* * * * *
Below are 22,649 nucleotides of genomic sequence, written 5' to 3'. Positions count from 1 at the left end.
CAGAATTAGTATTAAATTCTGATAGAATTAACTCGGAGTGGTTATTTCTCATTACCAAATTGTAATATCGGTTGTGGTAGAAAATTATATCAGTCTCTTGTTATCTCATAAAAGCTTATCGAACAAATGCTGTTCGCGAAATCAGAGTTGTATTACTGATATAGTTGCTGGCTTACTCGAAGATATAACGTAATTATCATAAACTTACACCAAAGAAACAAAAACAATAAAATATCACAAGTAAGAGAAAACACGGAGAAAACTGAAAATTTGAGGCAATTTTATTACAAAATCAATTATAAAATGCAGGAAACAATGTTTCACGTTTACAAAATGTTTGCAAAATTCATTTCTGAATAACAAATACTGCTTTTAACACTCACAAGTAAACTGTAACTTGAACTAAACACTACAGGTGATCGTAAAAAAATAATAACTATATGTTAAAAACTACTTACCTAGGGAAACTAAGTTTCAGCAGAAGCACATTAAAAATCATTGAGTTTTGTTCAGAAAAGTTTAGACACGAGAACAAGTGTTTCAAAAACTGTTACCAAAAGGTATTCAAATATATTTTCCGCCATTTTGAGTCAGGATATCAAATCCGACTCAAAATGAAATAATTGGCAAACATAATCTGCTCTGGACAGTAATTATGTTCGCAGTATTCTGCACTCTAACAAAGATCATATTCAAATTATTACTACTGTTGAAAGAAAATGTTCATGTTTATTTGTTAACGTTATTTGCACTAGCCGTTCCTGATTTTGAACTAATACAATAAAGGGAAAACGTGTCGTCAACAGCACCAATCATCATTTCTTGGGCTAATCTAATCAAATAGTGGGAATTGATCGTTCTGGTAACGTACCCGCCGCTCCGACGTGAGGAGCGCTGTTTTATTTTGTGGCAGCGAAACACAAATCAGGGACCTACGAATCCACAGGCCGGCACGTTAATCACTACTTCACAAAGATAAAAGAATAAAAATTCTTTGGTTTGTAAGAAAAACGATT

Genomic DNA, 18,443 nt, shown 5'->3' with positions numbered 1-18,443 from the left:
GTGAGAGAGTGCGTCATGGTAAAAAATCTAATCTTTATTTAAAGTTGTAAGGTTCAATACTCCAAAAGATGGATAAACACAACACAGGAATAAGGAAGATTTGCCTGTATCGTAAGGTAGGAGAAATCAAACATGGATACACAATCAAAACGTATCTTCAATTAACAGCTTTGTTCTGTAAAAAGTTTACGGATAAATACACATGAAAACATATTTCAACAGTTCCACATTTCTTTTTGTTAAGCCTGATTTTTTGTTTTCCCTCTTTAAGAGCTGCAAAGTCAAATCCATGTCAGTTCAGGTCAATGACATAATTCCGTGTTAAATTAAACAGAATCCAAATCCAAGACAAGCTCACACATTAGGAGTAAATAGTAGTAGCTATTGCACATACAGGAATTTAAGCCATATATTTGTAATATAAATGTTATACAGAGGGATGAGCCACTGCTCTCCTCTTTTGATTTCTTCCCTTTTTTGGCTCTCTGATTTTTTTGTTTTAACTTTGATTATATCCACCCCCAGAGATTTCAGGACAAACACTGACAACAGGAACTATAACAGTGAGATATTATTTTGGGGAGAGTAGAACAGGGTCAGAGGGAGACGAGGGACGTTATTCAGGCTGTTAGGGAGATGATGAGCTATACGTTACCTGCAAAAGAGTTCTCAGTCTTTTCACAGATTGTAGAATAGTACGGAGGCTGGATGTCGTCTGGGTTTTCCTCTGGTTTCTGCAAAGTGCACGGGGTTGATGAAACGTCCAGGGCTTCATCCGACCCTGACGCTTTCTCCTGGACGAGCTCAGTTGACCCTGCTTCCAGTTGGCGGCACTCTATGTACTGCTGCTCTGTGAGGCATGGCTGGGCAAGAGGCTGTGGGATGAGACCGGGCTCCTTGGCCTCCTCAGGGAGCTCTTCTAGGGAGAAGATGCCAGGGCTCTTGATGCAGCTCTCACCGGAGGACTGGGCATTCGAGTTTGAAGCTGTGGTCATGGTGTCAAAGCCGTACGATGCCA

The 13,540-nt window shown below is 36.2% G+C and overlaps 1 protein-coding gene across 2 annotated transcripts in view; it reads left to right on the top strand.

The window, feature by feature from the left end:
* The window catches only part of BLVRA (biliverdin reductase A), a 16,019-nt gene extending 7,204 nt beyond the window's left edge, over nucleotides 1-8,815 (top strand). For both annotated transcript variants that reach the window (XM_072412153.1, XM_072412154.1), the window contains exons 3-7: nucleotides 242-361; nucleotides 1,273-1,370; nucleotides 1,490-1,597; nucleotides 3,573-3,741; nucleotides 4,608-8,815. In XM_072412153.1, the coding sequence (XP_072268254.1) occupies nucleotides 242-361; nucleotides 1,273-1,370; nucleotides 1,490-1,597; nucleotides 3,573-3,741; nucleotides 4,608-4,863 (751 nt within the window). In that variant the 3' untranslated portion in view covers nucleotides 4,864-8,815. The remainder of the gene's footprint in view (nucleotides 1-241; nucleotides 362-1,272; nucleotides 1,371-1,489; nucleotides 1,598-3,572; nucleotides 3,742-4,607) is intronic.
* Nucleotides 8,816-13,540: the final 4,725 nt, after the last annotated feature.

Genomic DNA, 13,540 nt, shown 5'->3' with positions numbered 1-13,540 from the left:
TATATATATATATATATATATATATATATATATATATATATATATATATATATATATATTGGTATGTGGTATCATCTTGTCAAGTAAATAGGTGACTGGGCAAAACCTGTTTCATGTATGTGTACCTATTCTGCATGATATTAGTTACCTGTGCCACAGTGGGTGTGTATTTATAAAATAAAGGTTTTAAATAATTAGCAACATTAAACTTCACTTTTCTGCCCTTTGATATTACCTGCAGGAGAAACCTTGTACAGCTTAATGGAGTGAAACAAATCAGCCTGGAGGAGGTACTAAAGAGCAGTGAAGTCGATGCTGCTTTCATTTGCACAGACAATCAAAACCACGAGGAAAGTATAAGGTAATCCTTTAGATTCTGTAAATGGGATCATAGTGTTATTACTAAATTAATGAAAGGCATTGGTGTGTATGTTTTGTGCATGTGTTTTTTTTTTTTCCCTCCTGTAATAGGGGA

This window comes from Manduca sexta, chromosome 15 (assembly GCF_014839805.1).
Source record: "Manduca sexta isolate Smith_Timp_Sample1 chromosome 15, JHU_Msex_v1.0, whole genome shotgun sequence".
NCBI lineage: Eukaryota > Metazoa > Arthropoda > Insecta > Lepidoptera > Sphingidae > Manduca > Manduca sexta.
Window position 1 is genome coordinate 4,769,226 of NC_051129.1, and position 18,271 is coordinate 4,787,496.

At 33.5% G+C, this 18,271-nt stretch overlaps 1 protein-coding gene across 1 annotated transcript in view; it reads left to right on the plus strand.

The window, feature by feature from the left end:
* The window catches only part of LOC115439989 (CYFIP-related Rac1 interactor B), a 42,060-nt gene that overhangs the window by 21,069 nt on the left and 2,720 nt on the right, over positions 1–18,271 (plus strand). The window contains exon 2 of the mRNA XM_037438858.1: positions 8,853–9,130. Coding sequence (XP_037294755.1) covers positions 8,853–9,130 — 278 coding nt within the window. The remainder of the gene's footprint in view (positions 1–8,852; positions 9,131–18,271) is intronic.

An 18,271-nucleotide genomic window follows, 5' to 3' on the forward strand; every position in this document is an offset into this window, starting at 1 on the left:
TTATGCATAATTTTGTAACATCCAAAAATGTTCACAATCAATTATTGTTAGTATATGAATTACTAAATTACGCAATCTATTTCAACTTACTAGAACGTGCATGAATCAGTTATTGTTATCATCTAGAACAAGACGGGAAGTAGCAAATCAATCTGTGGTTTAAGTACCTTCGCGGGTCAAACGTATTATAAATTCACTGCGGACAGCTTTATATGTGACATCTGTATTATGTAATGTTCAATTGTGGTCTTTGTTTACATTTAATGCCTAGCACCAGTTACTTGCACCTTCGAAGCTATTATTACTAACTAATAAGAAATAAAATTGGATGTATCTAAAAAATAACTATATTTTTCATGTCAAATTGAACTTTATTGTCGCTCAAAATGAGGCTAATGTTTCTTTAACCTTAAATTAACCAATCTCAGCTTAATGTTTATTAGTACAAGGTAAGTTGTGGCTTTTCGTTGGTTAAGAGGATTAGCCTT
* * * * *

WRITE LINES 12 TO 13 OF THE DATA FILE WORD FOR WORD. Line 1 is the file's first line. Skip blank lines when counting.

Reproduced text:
Source record: "Manduca sexta isolate Smith_Timp_Sample1 chromosome 15, JHU_Msex_v1.0, whole genome shotgun sequence".
NCBI lineage: Eukaryota > Metazoa > Arthropoda > Insecta > Lepidoptera > Sphingidae > Manduca > Manduca sexta.